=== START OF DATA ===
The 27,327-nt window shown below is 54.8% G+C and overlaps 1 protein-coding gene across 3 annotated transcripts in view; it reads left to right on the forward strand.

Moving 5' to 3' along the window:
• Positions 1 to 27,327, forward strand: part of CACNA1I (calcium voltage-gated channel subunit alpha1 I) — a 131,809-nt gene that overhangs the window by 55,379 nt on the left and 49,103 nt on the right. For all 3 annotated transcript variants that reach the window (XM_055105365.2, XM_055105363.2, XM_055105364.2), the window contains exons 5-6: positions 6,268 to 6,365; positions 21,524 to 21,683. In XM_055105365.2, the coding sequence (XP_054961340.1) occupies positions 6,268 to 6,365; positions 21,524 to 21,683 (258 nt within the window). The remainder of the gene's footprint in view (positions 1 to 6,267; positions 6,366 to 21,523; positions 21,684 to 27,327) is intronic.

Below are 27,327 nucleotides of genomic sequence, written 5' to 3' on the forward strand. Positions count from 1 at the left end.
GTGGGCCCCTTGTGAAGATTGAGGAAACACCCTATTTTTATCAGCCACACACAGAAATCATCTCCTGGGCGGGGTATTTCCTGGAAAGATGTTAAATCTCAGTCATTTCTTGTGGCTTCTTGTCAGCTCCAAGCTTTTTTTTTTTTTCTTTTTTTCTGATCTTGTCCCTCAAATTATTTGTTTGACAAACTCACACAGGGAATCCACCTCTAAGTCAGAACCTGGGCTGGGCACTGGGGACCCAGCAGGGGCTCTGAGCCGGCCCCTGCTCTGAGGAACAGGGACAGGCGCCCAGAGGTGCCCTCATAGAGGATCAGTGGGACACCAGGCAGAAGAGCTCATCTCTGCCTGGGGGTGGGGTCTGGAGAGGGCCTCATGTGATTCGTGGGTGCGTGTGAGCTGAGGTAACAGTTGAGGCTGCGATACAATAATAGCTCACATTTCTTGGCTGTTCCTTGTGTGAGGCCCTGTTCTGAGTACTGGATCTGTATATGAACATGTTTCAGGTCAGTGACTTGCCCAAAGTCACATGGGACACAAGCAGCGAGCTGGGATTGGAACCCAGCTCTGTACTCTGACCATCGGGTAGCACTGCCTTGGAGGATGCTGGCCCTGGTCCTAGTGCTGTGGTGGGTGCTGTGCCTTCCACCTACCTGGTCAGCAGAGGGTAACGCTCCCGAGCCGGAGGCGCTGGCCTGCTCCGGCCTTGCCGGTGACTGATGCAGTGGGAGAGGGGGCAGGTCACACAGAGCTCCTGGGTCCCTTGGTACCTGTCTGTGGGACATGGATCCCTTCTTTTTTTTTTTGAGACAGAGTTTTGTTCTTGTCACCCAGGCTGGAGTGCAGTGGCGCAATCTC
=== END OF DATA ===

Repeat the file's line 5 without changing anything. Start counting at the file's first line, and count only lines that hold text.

GTGGGCCCCTTGTGAAGATTGAGGAAACACCCTATTTTTATCAGCCACACACAGAAATCATCTCCTGGGCGGGGTATTTCCTGGAAAGATGTTAAATCTCAGTCATTTCTTGTGGCTTCTTGTCAGCTCCAAGCTTTTTTTTTTTTTCTTTTTTTCTGATCTTGTCCCTCAAATTATTTGTTTGACAAACTCACACAGGGAATCCACCTCTAAGTCAGAACCTGGGCTGGGCACTGGGGACCCAGCAGGGGCTCTGAGCCGGCCCCTGCTCTGAGGAACAGGGACAGGCGCCCAGAGGTGCCCTCATAGAGGATCAGTGGGACACCAGGCAGAAGAGCTCATCTCTGCCTGGGGGTGGGGTCTGGAGAGGGCCTCATGTGATTCGTGGGTGCGTGTGAGCTGAGGTAACAGTTGAGGCTGCGATACAATAATAGCTCACATTTCTTGGCTGTTCCTTGTGTGAGGCCCTGTTCTGAGTACTGGATCTGTATATGAACATGTTTCAGGTCAGTGACTTGCCCAAAGTCACATGGGACACAAGCAGCGAGCTGGGATTGGAACCCAGCTCTGTACTCTGACCATCGGGTAGCACTGCCTTGGAGGATGCTGGCCCTGGTCCTAGTGCTGTGGTGGGTGCTGTGCCTTCCACCTACCTGGTCAGCAGAGGGTAACGCTCCCGAGCCGGAGGCGCTGGCCTGCTCCGGCCTTGCCGGTGACTGATGCAGTGGGAGAGGGGGCAGGTCACACAGAGCTCCTGGGTCCCTTGGTACCTGTCTGTGGGACATGGATCCCTTCTTTTTTTTTTTGAGACAGAGTTTTGTTCTTGTCACCCAGGCTGGAGTGCAGTGGCGCAATCTC